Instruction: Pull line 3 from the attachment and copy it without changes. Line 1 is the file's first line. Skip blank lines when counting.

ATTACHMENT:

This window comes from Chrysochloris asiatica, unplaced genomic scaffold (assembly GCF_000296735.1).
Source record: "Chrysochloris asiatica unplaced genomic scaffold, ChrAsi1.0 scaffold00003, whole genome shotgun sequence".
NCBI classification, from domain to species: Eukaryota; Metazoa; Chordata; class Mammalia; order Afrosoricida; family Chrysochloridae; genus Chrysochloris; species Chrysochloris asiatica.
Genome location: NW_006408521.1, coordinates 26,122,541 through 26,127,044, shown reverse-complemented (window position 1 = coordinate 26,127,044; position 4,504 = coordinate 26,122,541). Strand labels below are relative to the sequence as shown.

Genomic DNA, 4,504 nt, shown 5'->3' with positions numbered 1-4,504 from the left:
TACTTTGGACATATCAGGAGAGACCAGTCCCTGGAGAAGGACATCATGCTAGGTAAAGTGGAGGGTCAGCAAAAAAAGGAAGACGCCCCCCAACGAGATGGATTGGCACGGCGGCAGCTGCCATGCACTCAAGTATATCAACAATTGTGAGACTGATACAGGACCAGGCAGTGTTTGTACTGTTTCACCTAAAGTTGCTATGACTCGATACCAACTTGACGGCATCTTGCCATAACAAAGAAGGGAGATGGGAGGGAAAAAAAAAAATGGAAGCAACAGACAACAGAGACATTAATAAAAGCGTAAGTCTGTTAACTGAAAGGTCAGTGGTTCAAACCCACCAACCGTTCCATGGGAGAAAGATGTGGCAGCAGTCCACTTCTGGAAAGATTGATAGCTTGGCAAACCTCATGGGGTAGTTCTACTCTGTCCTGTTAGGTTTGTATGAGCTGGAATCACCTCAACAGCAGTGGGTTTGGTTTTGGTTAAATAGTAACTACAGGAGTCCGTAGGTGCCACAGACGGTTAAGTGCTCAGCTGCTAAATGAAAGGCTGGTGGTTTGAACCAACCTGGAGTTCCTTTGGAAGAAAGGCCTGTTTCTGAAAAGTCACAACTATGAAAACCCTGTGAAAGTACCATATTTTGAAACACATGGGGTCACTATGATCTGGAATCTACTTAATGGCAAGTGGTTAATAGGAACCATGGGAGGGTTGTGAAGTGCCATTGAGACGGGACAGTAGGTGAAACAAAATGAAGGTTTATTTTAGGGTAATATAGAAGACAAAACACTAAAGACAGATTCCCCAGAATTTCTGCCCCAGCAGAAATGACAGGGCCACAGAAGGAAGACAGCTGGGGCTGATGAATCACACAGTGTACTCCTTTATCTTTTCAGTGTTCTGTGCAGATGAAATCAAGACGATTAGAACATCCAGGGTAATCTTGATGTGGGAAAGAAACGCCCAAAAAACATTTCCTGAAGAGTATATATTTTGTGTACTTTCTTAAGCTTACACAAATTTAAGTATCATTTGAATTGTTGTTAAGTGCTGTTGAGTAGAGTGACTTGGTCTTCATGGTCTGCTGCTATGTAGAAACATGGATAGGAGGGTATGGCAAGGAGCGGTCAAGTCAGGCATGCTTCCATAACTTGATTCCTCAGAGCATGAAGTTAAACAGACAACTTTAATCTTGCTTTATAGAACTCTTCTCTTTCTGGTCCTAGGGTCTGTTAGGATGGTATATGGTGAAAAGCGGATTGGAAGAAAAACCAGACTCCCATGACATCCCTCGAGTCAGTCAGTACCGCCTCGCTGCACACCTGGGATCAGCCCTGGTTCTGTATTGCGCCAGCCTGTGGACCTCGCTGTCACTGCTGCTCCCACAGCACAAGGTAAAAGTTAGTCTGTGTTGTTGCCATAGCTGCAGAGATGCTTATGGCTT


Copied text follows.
NCBI classification, from domain to species: Eukaryota; Metazoa; Chordata; class Mammalia; order Afrosoricida; family Chrysochloridae; genus Chrysochloris; species Chrysochloris asiatica.